Frank Klepacki (Westwood Studios) – Interview

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Who doesn’t know Frank Klepacki? The now only 42-year old (how is this possible??) has created some of the most iconic retro game music of all time. We hold him most dear for his work on Command & Conquer but you’ll know him from Dune II, The Lion King, Young Merlin, the Petroglyph Star Wars games, the list goes on and on. And needless to say he’s a very nice chap as well as a retro gaming god. Adrian caught up with him for a cuppa to discuss the ins and outs…

 

You are a true legend of the gaming and music world. Could you explain how you first got into the video game industry?

You’re too kind, thank you. I began as a tester, and eventually moved into the audio dept after a trial period of proving myself capable. I’m very grateful to have had that opportunity, and fortunate that I had foresight at a young age to learn about recording, performing, and computer audio.  It gave me a starting point of skill to be able to learn and adapt quickly.

 

You have worked on so many classic video games. Is there a soundtrack or piece of music for one particular gaming title you are most proud of?

Proud of a good number of them – the Command & Conquer stuff of course, Blade Runner, Dune 2000, Star Wars Empire at War, End of Nations, Grey Goo, I mean, there’s themes in all of them that are favourites.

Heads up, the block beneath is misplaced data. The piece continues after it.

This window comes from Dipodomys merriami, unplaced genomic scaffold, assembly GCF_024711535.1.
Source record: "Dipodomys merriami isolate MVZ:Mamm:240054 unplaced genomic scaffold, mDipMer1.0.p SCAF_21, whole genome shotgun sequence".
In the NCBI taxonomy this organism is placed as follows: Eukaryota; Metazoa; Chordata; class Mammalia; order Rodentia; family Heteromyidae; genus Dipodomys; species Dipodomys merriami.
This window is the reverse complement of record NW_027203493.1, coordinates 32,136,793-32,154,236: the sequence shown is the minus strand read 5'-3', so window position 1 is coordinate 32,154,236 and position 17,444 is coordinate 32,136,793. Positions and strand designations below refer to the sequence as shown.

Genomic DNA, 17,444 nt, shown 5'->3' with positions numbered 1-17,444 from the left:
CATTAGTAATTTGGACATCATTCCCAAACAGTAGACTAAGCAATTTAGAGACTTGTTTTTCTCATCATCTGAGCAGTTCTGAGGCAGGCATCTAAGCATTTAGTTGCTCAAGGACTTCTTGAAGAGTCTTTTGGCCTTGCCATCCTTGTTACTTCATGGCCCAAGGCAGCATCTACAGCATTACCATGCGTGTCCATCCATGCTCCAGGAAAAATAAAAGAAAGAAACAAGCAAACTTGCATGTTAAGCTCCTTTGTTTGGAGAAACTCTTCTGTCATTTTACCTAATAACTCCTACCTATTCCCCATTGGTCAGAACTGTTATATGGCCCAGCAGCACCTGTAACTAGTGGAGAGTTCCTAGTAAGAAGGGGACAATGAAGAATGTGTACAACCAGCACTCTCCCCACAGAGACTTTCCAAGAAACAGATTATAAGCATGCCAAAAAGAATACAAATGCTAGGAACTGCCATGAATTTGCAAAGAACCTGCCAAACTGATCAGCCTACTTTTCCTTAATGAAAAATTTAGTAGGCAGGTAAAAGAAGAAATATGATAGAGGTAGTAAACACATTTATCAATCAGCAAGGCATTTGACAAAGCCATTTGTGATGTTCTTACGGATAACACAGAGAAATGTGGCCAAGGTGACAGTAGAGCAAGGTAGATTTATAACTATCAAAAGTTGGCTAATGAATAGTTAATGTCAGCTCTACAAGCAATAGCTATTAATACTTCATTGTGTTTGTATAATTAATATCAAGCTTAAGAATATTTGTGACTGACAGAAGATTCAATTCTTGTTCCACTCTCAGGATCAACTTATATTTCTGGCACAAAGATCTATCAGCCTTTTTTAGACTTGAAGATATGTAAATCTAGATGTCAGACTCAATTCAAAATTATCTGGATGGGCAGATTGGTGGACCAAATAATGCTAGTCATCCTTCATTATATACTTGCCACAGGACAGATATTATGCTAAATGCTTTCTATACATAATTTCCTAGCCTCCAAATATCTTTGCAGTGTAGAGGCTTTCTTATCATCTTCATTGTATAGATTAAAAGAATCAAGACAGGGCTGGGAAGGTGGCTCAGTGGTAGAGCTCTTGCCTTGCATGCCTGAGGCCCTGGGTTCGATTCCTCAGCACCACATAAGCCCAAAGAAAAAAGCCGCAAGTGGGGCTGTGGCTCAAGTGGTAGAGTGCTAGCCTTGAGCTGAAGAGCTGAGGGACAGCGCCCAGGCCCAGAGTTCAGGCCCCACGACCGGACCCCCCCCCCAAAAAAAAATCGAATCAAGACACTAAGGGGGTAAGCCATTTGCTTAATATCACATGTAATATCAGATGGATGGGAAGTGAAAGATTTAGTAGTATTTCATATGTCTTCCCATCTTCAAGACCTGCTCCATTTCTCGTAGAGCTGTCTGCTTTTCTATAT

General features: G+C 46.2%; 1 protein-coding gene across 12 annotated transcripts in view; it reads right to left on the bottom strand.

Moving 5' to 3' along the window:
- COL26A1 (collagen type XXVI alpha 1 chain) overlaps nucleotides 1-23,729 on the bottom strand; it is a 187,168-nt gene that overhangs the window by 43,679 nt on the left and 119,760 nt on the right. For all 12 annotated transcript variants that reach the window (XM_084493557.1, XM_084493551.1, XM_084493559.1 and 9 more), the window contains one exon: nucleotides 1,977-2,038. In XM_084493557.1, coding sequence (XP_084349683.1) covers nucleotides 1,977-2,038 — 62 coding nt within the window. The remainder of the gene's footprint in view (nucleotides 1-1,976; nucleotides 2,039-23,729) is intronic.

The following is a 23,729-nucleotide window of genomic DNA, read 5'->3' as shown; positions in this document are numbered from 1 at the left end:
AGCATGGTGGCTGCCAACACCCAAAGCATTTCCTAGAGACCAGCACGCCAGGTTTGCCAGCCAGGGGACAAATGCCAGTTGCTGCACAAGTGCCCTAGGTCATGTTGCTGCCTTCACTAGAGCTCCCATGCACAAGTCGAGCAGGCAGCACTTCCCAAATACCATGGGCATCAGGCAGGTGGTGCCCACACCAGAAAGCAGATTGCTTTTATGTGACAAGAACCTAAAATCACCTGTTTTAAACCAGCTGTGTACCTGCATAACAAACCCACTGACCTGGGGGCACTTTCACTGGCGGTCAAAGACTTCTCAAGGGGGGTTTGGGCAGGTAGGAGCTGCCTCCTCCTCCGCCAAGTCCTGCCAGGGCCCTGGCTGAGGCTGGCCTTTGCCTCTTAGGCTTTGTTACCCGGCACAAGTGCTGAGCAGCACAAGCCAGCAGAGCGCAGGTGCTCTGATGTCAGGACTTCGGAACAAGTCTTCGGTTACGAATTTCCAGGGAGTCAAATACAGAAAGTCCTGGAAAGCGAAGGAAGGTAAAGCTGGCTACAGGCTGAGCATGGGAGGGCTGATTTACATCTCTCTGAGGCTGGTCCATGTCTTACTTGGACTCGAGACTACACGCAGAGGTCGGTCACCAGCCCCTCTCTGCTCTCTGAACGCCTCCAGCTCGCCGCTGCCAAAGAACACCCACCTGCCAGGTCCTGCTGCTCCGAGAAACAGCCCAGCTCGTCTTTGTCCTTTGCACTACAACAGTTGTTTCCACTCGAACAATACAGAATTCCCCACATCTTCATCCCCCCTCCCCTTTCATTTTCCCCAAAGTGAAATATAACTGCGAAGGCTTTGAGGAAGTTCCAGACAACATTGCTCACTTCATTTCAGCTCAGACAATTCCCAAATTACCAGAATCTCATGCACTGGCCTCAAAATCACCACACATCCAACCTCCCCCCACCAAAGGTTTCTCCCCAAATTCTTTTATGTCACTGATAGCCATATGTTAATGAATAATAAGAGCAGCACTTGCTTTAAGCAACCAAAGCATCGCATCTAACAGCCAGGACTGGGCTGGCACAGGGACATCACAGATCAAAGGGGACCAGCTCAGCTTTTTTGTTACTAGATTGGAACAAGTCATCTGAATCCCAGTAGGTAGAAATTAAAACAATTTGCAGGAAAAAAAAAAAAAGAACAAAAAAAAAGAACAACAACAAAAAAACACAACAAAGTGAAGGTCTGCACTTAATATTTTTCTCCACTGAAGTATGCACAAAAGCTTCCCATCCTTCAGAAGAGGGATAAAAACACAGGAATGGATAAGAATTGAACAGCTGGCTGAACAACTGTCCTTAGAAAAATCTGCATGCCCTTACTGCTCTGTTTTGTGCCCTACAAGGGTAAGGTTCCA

You are probably best known for your stellar work on the Command and Conquer games as you mentioned there, how did you gain inspiration to go about creating the now iconic soundtrack for these games?

The most important thing I can stress about that process was that I was encouraged to experiment and tap into a wide variety of influences. That in itself allowed for me to stretch as far as I wanted in any direction and see what worked well and what didn’t. Most of it was used, especially in the first C&C, the only ones that weren’t were the most extreme genre explorations, everything from thrash to rollerskate music, lol. By the time we got to Red Alert there was a feeling of honing in on style, so it was more refined from that point forward.

 

Dune 2 really opened the doors to all future RTS games – it brings back so many happy gaming memories for me. How did you manage to push the Amiga to its musical capabilities and create such atmospheric music?

By the time I started on Dune 2, I was working on the PC using adlib sound card (FM synthesis based) we also supported Roland Mt32 and Soundcanvas midi playback modules. But its native composition sound began with the FM synthesis and doing a lot of hand-editing within the scores to constantly change instruments, tempos, and transitions.